Showing posts from July, 2022

Practice Soil Health Tips

  Since I am on the road teaching, here are some practical tips from my factsheet: “25 Tips to Growing and Managing Cover Crops”. Tip 1: Use cover crop mixtures composed of at least one grass, one legume, and one brassica or other diverse cover crop species to improve diversity. Mix summer annuals with fall and winter annuals to increase crop diversity. Tip 2: Select diverse species that maximize both sunlight and moisture interception. At least 50 percent of cover crop species should be low growing, another 30 percent intermediate, and 20 percent tall growing. Select cover crops that have a variety of taproots and fibrous root systems that incept moisture from different soil regions. The goal is to utilize 100% of available sunlight and moisture to minimize direct competition for nutrients and water. Tip 3: To determine initial seeding rate in cover crop mixtures, divide the full rate of seed needed for each cover crop in a monoculture and divide by the number of cover crop species p

Late Season Corn Fertilizer

  Heavy rains have been falling in many areas in the month of July. This has many farmers wondering how much Nitrogen (N) is still available. Soluble N in the form of nitrate can be leached, some can runoff the surface, and other N can be lost by denitrification into the atmosphere. If corn is turning yellow, it can be nitrogen or sulfur (S) deficient or both. Many farmers are asking, is it too late to apply corn fertilizer? Late season corn N applications have proven to be successful, but often requires specialized high clearance fertilizer equipment. Often, fungicides and micro-nutrient blends are also put on late, so adding some N fertilizer is an option. University of Missouri and Ohio State University research shows that urea and dribbling on 28% UAN can be applied late season. With the recent rains, most fields should have adequate moisture for the N to used effectively. Some leaf burn may occur with broadcast urea, but yield damage is relatively slight. How late can N be applied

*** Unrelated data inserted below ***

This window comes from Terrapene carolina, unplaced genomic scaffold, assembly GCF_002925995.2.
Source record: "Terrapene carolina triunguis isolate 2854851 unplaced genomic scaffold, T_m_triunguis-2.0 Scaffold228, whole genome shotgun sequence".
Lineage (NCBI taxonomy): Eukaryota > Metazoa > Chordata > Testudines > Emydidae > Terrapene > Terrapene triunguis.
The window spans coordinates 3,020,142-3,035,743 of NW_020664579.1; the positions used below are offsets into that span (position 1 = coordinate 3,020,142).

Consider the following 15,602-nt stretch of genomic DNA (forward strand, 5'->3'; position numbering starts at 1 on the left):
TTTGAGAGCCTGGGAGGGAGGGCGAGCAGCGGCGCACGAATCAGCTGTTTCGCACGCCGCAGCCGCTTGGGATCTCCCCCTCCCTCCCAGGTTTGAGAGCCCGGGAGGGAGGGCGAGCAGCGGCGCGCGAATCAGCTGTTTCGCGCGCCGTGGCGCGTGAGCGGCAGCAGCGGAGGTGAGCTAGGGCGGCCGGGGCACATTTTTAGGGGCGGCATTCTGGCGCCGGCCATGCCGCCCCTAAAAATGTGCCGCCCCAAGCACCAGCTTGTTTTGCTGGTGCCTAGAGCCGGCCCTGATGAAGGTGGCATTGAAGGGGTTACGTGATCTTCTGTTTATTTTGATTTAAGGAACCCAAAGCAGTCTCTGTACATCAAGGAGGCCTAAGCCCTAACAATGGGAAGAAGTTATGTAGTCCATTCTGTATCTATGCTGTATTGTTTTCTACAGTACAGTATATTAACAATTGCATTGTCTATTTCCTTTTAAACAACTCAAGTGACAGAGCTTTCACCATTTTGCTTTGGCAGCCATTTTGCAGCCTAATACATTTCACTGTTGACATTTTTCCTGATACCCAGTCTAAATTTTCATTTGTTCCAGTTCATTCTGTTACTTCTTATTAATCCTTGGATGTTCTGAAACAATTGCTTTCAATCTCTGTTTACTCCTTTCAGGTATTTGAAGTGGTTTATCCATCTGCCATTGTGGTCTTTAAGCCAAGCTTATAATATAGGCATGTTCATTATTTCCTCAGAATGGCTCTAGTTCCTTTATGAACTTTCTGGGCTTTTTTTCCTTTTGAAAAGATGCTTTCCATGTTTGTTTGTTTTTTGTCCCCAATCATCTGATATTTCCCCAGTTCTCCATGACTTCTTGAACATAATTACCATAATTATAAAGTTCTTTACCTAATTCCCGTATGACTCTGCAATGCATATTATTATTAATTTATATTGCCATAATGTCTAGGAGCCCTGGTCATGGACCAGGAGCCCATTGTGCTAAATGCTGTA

Post-Wheat Harvest Options

  Farmers are working to wrap up wheat harvest and considering what to do next. Some will decide to do nothing, others may consider planting another crop, either soybeans or a cover crop. Double crop soybeans do best when soil is moist and temperatures do not get too hot. Cover crops give a farmer a little more flexibility, especially when planted in mixtures. Research in North Dakota, shows that even with minimal moisture, cover crop mixtures can flourish. If cover crops are to be planted, there are several considerations. First, do you leave the straw and the biomass, or do you harvest it? While many farmers want to conserve their carbon, the high carbon to nitrogen (C:N) ratio of straw can reduce new cover crop plant growth. For soybeans, it does not seem to matter, since they make their own N. Harvesting straw can be an option for extra income, but the nutrients removed in straw need to be adequately compensated. Wheat straw has roughly about 9-12# N, about 1.5# actual phosphorus (